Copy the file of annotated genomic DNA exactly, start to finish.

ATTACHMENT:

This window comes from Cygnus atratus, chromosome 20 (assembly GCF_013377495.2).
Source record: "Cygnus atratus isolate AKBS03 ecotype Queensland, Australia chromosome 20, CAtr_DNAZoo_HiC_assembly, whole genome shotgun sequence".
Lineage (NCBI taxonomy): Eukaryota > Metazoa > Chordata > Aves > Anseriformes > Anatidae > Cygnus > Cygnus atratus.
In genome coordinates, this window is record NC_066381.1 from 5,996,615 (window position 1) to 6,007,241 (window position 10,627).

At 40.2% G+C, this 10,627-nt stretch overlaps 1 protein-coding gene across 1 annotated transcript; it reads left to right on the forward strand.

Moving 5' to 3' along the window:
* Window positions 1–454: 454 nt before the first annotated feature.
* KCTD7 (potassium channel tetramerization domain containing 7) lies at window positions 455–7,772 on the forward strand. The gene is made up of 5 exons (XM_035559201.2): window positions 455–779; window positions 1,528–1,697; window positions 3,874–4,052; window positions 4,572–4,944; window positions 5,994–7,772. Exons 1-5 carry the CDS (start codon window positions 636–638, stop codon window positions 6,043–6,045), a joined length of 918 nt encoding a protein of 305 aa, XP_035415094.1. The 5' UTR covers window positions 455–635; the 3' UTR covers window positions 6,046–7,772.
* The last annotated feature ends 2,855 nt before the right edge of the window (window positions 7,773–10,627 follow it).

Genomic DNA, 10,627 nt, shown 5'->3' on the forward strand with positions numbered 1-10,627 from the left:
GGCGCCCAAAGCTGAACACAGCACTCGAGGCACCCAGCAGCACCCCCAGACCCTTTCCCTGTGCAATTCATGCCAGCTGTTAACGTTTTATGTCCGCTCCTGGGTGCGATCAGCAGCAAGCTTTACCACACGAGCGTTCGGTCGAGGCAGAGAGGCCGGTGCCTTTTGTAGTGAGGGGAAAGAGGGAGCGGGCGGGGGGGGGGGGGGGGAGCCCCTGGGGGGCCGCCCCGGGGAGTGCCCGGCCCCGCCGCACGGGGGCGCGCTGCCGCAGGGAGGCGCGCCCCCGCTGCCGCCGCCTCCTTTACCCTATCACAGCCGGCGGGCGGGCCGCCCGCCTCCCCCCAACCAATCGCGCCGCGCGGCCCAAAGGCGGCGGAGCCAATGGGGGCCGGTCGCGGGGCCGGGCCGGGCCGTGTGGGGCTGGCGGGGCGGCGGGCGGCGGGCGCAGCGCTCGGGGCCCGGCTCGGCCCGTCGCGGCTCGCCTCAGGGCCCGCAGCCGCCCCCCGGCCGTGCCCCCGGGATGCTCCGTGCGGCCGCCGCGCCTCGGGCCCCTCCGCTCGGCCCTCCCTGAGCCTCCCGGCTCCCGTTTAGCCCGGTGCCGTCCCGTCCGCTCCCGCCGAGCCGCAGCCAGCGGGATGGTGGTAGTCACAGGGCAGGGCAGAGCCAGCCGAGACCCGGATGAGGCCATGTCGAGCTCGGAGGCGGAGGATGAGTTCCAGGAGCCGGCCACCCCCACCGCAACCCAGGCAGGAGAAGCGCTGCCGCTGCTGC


This window comes from Cygnus atratus, chromosome 20 (assembly GCF_013377495.2).
Source record: "Cygnus atratus isolate AKBS03 ecotype Queensland, Australia chromosome 20, CAtr_DNAZoo_HiC_assembly, whole genome shotgun sequence".
Lineage (NCBI taxonomy): Eukaryota > Metazoa > Chordata > Aves > Anseriformes > Anatidae > Cygnus > Cygnus atratus.
In genome coordinates, this window is record NC_066381.1 from 5,996,615 (window position 1) to 6,007,241 (window position 10,627).

At 40.2% G+C, this 10,627-nt stretch overlaps 1 protein-coding gene across 1 annotated transcript; it reads left to right on the forward strand.

Moving 5' to 3' along the window:
* Window positions 1–454: 454 nt before the first annotated feature.
* KCTD7 (potassium channel tetramerization domain containing 7) lies at window positions 455–7,772 on the forward strand. The gene is made up of 5 exons (XM_035559201.2): window positions 455–779; window positions 1,528–1,697; window positions 3,874–4,052; window positions 4,572–4,944; window positions 5,994–7,772. Exons 1-5 carry the CDS (start codon window positions 636–638, stop codon window positions 6,043–6,045), a joined length of 918 nt encoding a protein of 305 aa, XP_035415094.1. The 5' UTR covers window positions 455–635; the 3' UTR covers window positions 6,046–7,772.
* The last annotated feature ends 2,855 nt before the right edge of the window (window positions 7,773–10,627 follow it).

Genomic DNA, 10,627 nt, shown 5'->3' on the forward strand with positions numbered 1-10,627 from the left:
GGCGCCCAAAGCTGAACACAGCACTCGAGGCACCCAGCAGCACCCCCAGACCCTTTCCCTGTGCAATTCATGCCAGCTGTTAACGTTTTATGTCCGCTCCTGGGTGCGATCAGCAGCAAGCTTTACCACACGAGCGTTCGGTCGAGGCAGAGAGGCCGGTGCCTTTTGTAGTGAGGGGAAAGAGGGAGCGGGCGGGGGGGGGGGGGGGGAGCCCCTGGGGGGCCGCCCCGGGGAGTGCCCGGCCCCGCCGCACGGGGGCGCGCTGCCGCAGGGAGGCGCGCCCCCGCTGCCGCCGCCTCCTTTACCCTATCACAGCCGGCGGGCGGGCCGCCCGCCTCCCCCCAACCAATCGCGCCGCGCGGCCCAAAGGCGGCGGAGCCAATGGGGGCCGGTCGCGGGGCCGGGCCGGGCCGTGTGGGGCTGGCGGGGCGGCGGGCGGCGGGCGCAGCGCTCGGGGCCCGGCTCGGCCCGTCGCGGCTCGCCTCAGGGCCCGCAGCCGCCCCCCGGCCGTGCCCCCGGGATGCTCCGTGCGGCCGCCGCGCCTCGGGCCCCTCCGCTCGGCCCTCCCTGAGCCTCCCGGCTCCCGTTTAGCCCGGTGCCGTCCCGTCCGCTCCCGCCGAGCCGCAGCCAGCGGGATGGTGGTAGTCACAGGGCAGGGCAGAGCCAGCCGAGACCCGGATGAGGCCATGTCGAGCTCGGAGGCGGAGGATGAGTTCCAGGAGCCGGCCACCCCCACCGCAACCCAGGCAGGAGAAGCGCTGCCGCTGCTGC